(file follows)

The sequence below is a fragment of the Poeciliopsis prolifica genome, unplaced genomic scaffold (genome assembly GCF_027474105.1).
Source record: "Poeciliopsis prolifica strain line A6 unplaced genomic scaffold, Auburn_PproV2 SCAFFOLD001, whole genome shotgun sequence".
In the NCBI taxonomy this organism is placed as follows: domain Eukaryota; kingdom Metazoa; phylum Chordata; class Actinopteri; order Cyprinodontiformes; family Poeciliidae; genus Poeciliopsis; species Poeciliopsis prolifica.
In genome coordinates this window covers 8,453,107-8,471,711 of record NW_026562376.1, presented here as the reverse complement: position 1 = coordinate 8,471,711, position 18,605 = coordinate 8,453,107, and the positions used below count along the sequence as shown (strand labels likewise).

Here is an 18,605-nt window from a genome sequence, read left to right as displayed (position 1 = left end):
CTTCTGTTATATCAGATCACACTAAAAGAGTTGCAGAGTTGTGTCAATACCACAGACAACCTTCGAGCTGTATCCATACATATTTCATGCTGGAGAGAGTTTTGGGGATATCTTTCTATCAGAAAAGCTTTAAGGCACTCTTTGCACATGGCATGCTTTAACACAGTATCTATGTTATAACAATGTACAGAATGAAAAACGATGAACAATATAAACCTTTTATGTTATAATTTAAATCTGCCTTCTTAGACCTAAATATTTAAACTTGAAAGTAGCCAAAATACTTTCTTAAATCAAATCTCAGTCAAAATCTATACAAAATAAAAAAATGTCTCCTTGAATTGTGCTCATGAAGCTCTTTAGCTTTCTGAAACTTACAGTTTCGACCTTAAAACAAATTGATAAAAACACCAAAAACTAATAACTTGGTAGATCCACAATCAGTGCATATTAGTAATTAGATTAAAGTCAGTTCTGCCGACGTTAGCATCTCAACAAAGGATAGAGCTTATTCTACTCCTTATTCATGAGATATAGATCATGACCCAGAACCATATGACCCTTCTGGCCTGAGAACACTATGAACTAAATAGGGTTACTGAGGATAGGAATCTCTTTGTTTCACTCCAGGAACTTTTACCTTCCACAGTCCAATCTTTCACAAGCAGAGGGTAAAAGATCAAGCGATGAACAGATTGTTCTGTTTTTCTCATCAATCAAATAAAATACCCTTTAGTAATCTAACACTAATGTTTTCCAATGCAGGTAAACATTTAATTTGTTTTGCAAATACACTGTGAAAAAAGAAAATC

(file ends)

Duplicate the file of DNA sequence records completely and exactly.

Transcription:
The sequence below is a fragment of the Poeciliopsis prolifica genome, unplaced genomic scaffold (genome assembly GCF_027474105.1).
Source record: "Poeciliopsis prolifica strain line A6 unplaced genomic scaffold, Auburn_PproV2 SCAFFOLD001, whole genome shotgun sequence".
In the NCBI taxonomy this organism is placed as follows: domain Eukaryota; kingdom Metazoa; phylum Chordata; class Actinopteri; order Cyprinodontiformes; family Poeciliidae; genus Poeciliopsis; species Poeciliopsis prolifica.
In genome coordinates this window covers 8,453,107-8,471,711 of record NW_026562376.1, presented here as the reverse complement: position 1 = coordinate 8,471,711, position 18,605 = coordinate 8,453,107, and the positions used below count along the sequence as shown (strand labels likewise).

Here is an 18,605-nt window from a genome sequence, read left to right as displayed (position 1 = left end):
CTTCTGTTATATCAGATCACACTAAAAGAGTTGCAGAGTTGTGTCAATACCACAGACAACCTTCGAGCTGTATCCATACATATTTCATGCTGGAGAGAGTTTTGGGGATATCTTTCTATCAGAAAAGCTTTAAGGCACTCTTTGCACATGGCATGCTTTAACACAGTATCTATGTTATAACAATGTACAGAATGAAAAACGATGAACAATATAAACCTTTTATGTTATAATTTAAATCTGCCTTCTTAGACCTAAATATTTAAACTTGAAAGTAGCCAAAATACTTTCTTAAATCAAATCTCAGTCAAAATCTATACAAAATAAAAAAATGTCTCCTTGAATTGTGCTCATGAAGCTCTTTAGCTTTCTGAAACTTACAGTTTCGACCTTAAAACAAATTGATAAAAACACCAAAAACTAATAACTTGGTAGATCCACAATCAGTGCATATTAGTAATTAGATTAAAGTCAGTTCTGCCGACGTTAGCATCTCAACAAAGGATAGAGCTTATTCTACTCCTTATTCATGAGATATAGATCATGACCCAGAACCATATGACCCTTCTGGCCTGAGAACACTATGAACTAAATAGGGTTACTGAGGATAGGAATCTCTTTGTTTCACTCCAGGAACTTTTACCTTCCACAGTCCAATCTTTCACAAGCAGAGGGTAAAAGATCAAGCGATGAACAGATTGTTCTGTTTTTCTCATCAATCAAATAAAATACCCTTTAGTAATCTAACACTAATGTTTTCCAATGCAGGTAAACATTTAATTTGTTTTGCAAATACACTGTGAAAAAAGAAAATC